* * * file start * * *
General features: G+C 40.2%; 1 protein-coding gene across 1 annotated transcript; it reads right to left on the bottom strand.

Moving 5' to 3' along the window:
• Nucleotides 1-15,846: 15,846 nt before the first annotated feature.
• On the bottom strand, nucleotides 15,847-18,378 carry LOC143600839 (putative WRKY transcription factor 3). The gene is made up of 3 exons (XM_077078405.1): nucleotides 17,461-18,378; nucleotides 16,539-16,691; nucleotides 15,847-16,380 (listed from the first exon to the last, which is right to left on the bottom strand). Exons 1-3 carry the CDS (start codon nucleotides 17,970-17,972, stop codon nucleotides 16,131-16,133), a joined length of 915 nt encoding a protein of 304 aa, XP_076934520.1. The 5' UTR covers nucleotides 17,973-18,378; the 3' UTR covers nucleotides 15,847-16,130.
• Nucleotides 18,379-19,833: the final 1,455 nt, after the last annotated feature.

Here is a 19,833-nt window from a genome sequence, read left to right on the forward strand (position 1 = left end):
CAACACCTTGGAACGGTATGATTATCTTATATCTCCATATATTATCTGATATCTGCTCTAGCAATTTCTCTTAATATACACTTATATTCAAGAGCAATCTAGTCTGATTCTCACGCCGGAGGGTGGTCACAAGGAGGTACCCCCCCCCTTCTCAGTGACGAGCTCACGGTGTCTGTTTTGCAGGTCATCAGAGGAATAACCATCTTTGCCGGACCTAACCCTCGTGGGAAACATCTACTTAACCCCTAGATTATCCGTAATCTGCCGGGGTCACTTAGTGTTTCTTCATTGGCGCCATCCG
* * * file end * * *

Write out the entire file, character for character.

General features: G+C 40.2%; 1 protein-coding gene across 1 annotated transcript; it reads right to left on the bottom strand.

Moving 5' to 3' along the window:
• Nucleotides 1-15,846: 15,846 nt before the first annotated feature.
• On the bottom strand, nucleotides 15,847-18,378 carry LOC143600839 (putative WRKY transcription factor 3). The gene is made up of 3 exons (XM_077078405.1): nucleotides 17,461-18,378; nucleotides 16,539-16,691; nucleotides 15,847-16,380 (listed from the first exon to the last, which is right to left on the bottom strand). Exons 1-3 carry the CDS (start codon nucleotides 17,970-17,972, stop codon nucleotides 16,131-16,133), a joined length of 915 nt encoding a protein of 304 aa, XP_076934520.1. The 5' UTR covers nucleotides 17,973-18,378; the 3' UTR covers nucleotides 15,847-16,130.
• Nucleotides 18,379-19,833: the final 1,455 nt, after the last annotated feature.

Here is a 19,833-nt window from a genome sequence, read left to right on the forward strand (position 1 = left end):
CAACACCTTGGAACGGTATGATTATCTTATATCTCCATATATTATCTGATATCTGCTCTAGCAATTTCTCTTAATATACACTTATATTCAAGAGCAATCTAGTCTGATTCTCACGCCGGAGGGTGGTCACAAGGAGGTACCCCCCCCCTTCTCAGTGACGAGCTCACGGTGTCTGTTTTGCAGGTCATCAGAGGAATAACCATCTTTGCCGGACCTAACCCTCGTGGGAAACATCTACTTAACCCCTAGATTATCCGTAATCTGCCGGGGTCACTTAGTGTTTCTTCATTGGCGCCATCCG